Benjamin Vigoda: MANDALA

  • ©,

  • ©,







    Musical improvisation mediated by computer graphics


Artist Statement:

    Computers have enabled widespread changes in how music is cre­ated and shared, but in the area of musical notation, innovation has been mainly limited to improvements in the ability to edit conven­tional sheet music. MANDALA is an animated graphical language for guiding improvisation, an electronically mediated game piece, draw­ing inspiration from the musical and theatrical game pieces of artists such as John Zorn, Viola Spolin, and Del Close. The piece seeks to provide an architecture for musical expression that simultaneously allows for both emotional spontaneity and formal satisfaction.

    In the earliest Inda-European religions, “mandala” was the term for a chapter or collection of mantras or chanted hymns. Today, the word more commonly refers to visual artworks with ceremonial and spiritual significance in the Tibetan Buddhist tradition, often composed by multiple monks/artists working simultaneously. Similarly, MANDALA seeks to create a spatial/temporal structure for guiding collaborative creativity. To compose with MANDALA, we write algorithms that encode a grammar for a set of allowed inter­musician interactions or activities. The instruments employed by the musicians must be flexible enough to allow each musician to play various roles that are proposed to them during the piece. The players gather around a circle of light. Within this circle, are many smaller circles of light in varying sizes and colors. Ornamented, translucent, spinning, these images communicate the structure of a particular musical piece to the participants while simultaneously creating a syn-aesthetic theater space for the music.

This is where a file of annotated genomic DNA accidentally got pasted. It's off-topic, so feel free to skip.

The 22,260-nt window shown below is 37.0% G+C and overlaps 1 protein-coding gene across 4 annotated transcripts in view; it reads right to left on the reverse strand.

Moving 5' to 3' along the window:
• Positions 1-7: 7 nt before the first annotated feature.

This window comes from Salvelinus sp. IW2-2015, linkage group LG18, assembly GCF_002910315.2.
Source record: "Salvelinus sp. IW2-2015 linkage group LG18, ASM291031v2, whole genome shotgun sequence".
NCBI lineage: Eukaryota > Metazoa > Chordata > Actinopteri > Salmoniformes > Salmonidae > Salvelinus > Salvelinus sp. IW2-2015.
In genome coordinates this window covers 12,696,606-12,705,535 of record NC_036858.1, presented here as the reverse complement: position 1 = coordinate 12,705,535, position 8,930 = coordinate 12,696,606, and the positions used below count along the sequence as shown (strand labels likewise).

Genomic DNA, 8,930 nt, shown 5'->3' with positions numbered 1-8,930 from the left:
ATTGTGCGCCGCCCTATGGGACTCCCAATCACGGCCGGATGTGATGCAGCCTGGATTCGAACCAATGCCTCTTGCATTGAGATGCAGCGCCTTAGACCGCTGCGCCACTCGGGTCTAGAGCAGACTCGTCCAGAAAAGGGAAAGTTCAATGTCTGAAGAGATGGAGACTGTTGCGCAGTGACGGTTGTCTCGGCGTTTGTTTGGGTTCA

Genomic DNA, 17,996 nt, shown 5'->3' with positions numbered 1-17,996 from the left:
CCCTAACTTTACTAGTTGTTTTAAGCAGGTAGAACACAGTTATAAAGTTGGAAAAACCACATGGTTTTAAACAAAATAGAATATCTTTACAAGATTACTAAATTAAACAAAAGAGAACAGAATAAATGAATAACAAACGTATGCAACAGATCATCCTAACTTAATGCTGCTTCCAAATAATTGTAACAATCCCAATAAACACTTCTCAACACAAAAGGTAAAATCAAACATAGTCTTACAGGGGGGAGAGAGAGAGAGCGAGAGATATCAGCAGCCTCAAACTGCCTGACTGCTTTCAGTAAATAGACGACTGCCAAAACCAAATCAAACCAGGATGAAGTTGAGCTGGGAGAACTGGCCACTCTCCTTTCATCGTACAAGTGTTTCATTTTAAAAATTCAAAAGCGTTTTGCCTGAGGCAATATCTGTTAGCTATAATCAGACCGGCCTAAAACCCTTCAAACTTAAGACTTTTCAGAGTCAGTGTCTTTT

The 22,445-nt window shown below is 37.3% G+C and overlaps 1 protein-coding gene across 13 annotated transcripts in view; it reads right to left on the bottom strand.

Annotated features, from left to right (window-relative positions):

Technical Information:

    MANDALA employs a video projector and Mitsubishi DiamondTouch table to provide an interactive musical notation that all of the musi­cians can see and interact with simultaneously. The DiamondTouch table multiplexes the rows and columns of its surface with a signal that is capacitively sensed by individual receivers in each musician’s seat, enabling multi-user, multi-hand touch position tracking.

    The MANDALA grammar is composed of a number of graphical elements representing instructions to the musicians. For example, if a MANDALA icon is approaching you, prepare to begin playing abruptly when it reaches your place setting. Similarly, you must abruptly stop when your MANDALA icon returns to the center of the table. Fade in and fade out of a MANDALA icon represent crescendo and decrescendo, respectively.

    Each MANDALA icon may also present information (traditional nota­tion, text, a countdown timer, visual imagery, etc.) suggesting an activity to a musician. An arrow from one MANDALA icon to another represents temporal dependence and therefore indicates leadership and supporting roles. We have found that a satisfying MANDALA piece tends to involve most musicians in both following and leading roles, often at the same time. More generally, we have found that many social interactions in music or violations thereof can be encoded by the presence or absence of various rules in a MANDALA composition.